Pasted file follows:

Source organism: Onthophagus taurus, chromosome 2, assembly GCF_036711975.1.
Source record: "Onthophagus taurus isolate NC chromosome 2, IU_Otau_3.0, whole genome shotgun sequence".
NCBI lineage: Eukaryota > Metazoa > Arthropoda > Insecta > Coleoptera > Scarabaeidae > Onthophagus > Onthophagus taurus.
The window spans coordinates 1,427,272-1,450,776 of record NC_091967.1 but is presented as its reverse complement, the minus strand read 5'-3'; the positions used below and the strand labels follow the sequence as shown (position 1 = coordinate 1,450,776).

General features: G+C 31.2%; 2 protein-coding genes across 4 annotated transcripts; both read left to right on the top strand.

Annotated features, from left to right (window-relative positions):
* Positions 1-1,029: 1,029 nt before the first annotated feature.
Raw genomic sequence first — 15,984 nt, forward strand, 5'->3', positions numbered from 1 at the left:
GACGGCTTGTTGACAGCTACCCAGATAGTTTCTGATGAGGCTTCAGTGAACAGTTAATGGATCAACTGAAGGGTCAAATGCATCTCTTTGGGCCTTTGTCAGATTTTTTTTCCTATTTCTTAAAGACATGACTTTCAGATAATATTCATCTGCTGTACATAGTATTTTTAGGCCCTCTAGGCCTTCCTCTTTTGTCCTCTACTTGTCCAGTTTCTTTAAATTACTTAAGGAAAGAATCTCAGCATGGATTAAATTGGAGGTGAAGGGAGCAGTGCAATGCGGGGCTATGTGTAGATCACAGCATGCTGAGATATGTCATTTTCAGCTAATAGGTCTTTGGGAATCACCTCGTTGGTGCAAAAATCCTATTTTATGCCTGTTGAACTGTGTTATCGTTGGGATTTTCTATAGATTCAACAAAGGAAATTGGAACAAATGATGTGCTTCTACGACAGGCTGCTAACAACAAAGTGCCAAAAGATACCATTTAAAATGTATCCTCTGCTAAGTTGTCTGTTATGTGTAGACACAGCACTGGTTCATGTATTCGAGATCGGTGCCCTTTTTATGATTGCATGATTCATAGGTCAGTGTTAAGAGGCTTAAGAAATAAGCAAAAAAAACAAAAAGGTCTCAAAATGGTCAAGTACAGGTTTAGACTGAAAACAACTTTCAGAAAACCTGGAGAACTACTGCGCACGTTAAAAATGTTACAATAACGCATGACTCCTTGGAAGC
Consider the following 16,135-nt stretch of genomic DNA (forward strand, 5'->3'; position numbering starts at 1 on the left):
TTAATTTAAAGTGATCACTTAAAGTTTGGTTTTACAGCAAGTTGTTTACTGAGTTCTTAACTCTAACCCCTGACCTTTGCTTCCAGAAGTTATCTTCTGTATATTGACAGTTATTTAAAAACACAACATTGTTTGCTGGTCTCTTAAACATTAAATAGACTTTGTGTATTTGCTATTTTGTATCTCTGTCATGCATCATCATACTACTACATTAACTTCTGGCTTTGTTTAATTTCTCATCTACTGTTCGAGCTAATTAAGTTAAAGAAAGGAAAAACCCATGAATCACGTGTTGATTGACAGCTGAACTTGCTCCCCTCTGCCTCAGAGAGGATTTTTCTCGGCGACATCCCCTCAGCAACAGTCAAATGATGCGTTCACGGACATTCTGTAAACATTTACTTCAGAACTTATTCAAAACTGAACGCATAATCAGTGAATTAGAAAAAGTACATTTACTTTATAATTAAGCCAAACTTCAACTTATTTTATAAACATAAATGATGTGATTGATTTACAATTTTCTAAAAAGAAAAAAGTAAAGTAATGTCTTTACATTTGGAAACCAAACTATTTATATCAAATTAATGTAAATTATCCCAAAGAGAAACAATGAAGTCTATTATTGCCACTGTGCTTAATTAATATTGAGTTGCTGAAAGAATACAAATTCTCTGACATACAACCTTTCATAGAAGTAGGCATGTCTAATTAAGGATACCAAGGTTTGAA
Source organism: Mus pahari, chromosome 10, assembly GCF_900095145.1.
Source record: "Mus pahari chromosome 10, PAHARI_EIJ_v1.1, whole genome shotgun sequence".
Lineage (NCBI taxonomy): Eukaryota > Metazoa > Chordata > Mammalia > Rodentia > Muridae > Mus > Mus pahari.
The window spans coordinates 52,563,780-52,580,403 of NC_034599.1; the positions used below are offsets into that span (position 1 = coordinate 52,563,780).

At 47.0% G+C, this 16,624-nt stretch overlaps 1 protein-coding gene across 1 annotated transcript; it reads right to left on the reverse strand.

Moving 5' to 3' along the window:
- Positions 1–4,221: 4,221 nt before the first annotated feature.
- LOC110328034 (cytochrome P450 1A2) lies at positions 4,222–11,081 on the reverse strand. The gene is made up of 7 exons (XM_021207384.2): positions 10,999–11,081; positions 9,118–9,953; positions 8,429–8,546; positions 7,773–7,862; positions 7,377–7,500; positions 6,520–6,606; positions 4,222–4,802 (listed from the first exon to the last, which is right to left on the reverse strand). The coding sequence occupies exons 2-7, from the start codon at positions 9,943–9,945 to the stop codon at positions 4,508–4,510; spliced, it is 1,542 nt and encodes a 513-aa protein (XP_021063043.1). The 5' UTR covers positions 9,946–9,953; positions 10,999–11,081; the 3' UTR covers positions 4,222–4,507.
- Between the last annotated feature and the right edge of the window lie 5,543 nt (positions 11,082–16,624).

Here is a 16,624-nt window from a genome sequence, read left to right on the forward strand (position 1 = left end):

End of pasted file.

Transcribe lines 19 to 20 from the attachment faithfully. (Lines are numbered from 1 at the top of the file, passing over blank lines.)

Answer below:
- LOC110328034 (cytochrome P450 1A2) lies at positions 4,222–11,081 on the reverse strand. The gene is made up of 7 exons (XM_021207384.2): positions 10,999–11,081; positions 9,118–9,953; positions 8,429–8,546; positions 7,773–7,862; positions 7,377–7,500; positions 6,520–6,606; positions 4,222–4,802 (listed from the first exon to the last, which is right to left on the reverse strand). The coding sequence occupies exons 2-7, from the start codon at positions 9,943–9,945 to the stop codon at positions 4,508–4,510; spliced, it is 1,542 nt and encodes a 513-aa protein (XP_021063043.1). The 5' UTR covers positions 9,946–9,953; positions 10,999–11,081; the 3' UTR covers positions 4,222–4,507.
- Between the last annotated feature and the right edge of the window lie 5,543 nt (positions 11,082–16,624).